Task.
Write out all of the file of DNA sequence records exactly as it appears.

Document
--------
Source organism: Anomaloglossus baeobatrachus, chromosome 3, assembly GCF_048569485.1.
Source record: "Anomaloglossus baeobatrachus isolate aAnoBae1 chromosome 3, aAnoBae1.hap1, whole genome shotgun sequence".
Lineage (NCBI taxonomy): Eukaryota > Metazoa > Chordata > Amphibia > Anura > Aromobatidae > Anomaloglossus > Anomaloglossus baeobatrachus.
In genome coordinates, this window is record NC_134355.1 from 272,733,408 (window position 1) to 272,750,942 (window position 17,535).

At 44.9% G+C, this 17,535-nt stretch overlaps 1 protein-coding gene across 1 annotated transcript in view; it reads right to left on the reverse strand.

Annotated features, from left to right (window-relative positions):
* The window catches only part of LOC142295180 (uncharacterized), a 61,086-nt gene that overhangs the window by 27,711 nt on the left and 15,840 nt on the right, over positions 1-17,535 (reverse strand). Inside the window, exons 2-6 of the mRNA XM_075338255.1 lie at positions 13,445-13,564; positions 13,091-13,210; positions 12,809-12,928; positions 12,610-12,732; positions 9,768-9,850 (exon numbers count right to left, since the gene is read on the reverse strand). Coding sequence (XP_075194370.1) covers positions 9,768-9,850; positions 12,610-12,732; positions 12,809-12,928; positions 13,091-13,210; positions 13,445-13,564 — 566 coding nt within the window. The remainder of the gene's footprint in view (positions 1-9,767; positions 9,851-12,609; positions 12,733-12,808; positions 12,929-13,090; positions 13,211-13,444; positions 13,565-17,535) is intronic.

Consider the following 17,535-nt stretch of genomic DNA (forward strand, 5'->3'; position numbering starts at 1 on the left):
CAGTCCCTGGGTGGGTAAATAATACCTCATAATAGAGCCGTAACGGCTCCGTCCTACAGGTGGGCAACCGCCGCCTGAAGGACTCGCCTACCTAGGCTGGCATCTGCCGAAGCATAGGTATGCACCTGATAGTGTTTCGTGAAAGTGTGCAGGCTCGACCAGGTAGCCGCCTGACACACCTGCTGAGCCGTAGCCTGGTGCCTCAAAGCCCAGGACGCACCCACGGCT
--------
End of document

Source organism: Anomaloglossus baeobatrachus, chromosome 3, assembly GCF_048569485.1.
Source record: "Anomaloglossus baeobatrachus isolate aAnoBae1 chromosome 3, aAnoBae1.hap1, whole genome shotgun sequence".
Lineage (NCBI taxonomy): Eukaryota > Metazoa > Chordata > Amphibia > Anura > Aromobatidae > Anomaloglossus > Anomaloglossus baeobatrachus.
In genome coordinates, this window is record NC_134355.1 from 272,733,408 (window position 1) to 272,750,942 (window position 17,535).

At 44.9% G+C, this 17,535-nt stretch overlaps 1 protein-coding gene across 1 annotated transcript in view; it reads right to left on the reverse strand.

Annotated features, from left to right (window-relative positions):
* The window catches only part of LOC142295180 (uncharacterized), a 61,086-nt gene that overhangs the window by 27,711 nt on the left and 15,840 nt on the right, over positions 1-17,535 (reverse strand). Inside the window, exons 2-6 of the mRNA XM_075338255.1 lie at positions 13,445-13,564; positions 13,091-13,210; positions 12,809-12,928; positions 12,610-12,732; positions 9,768-9,850 (exon numbers count right to left, since the gene is read on the reverse strand). Coding sequence (XP_075194370.1) covers positions 9,768-9,850; positions 12,610-12,732; positions 12,809-12,928; positions 13,091-13,210; positions 13,445-13,564 — 566 coding nt within the window. The remainder of the gene's footprint in view (positions 1-9,767; positions 9,851-12,609; positions 12,733-12,808; positions 12,929-13,090; positions 13,211-13,444; positions 13,565-17,535) is intronic.

Consider the following 17,535-nt stretch of genomic DNA (forward strand, 5'->3'; position numbering starts at 1 on the left):
CAGTCCCTGGGTGGGTAAATAATACCTCATAATAGAGCCGTAACGGCTCCGTCCTACAGGTGGGCAACCGCCGCCTGAAGGACTCGCCTACCTAGGCTGGCATCTGCCGAAGCATAGGTATGCACCTGATAGTGTTTCGTGAAAGTGTGCAGGCTCGACCAGGTAGCCGCCTGACACACCTGCTGAGCCGTAGCCTGGTGCCTCAAAGCCCAGGACGCACCCACGGCT